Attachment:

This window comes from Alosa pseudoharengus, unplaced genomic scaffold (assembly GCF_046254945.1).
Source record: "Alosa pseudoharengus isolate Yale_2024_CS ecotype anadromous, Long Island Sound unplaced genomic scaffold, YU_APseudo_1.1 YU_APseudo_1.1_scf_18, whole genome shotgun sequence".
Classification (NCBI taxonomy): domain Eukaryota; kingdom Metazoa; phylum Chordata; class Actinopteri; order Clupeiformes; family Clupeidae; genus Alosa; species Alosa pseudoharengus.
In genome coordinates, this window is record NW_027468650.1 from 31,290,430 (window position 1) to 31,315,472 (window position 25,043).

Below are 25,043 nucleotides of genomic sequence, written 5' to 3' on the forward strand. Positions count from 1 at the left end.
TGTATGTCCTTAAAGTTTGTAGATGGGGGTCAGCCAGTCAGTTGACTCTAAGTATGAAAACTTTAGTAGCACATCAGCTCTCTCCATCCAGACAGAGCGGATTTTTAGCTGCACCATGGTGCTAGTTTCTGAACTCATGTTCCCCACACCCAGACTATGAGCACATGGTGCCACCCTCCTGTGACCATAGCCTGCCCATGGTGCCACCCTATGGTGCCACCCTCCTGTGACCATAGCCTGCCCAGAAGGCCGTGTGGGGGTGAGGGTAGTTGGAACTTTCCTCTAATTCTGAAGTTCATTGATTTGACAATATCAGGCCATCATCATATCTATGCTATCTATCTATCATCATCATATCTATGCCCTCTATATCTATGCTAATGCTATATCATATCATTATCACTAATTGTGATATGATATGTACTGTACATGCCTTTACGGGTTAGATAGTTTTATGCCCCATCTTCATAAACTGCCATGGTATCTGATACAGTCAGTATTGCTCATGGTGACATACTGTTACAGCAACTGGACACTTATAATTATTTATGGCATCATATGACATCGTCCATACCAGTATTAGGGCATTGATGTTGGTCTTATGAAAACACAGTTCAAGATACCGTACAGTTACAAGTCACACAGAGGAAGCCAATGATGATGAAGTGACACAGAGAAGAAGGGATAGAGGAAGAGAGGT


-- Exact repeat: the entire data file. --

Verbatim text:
This window comes from Alosa pseudoharengus, unplaced genomic scaffold (assembly GCF_046254945.1).
Source record: "Alosa pseudoharengus isolate Yale_2024_CS ecotype anadromous, Long Island Sound unplaced genomic scaffold, YU_APseudo_1.1 YU_APseudo_1.1_scf_18, whole genome shotgun sequence".
Classification (NCBI taxonomy): domain Eukaryota; kingdom Metazoa; phylum Chordata; class Actinopteri; order Clupeiformes; family Clupeidae; genus Alosa; species Alosa pseudoharengus.
In genome coordinates, this window is record NW_027468650.1 from 31,290,430 (window position 1) to 31,315,472 (window position 25,043).

Below are 25,043 nucleotides of genomic sequence, written 5' to 3' on the forward strand. Positions count from 1 at the left end.
TGTATGTCCTTAAAGTTTGTAGATGGGGGTCAGCCAGTCAGTTGACTCTAAGTATGAAAACTTTAGTAGCACATCAGCTCTCTCCATCCAGACAGAGCGGATTTTTAGCTGCACCATGGTGCTAGTTTCTGAACTCATGTTCCCCACACCCAGACTATGAGCACATGGTGCCACCCTCCTGTGACCATAGCCTGCCCATGGTGCCACCCTATGGTGCCACCCTCCTGTGACCATAGCCTGCCCAGAAGGCCGTGTGGGGGTGAGGGTAGTTGGAACTTTCCTCTAATTCTGAAGTTCATTGATTTGACAATATCAGGCCATCATCATATCTATGCTATCTATCTATCATCATCATATCTATGCCCTCTATATCTATGCTAATGCTATATCATATCATTATCACTAATTGTGATATGATATGTACTGTACATGCCTTTACGGGTTAGATAGTTTTATGCCCCATCTTCATAAACTGCCATGGTATCTGATACAGTCAGTATTGCTCATGGTGACATACTGTTACAGCAACTGGACACTTATAATTATTTATGGCATCATATGACATCGTCCATACCAGTATTAGGGCATTGATGTTGGTCTTATGAAAACACAGTTCAAGATACCGTACAGTTACAAGTCACACAGAGGAAGCCAATGATGATGAAGTGACACAGAGAAGAAGGGATAGAGGAAGAGAGGT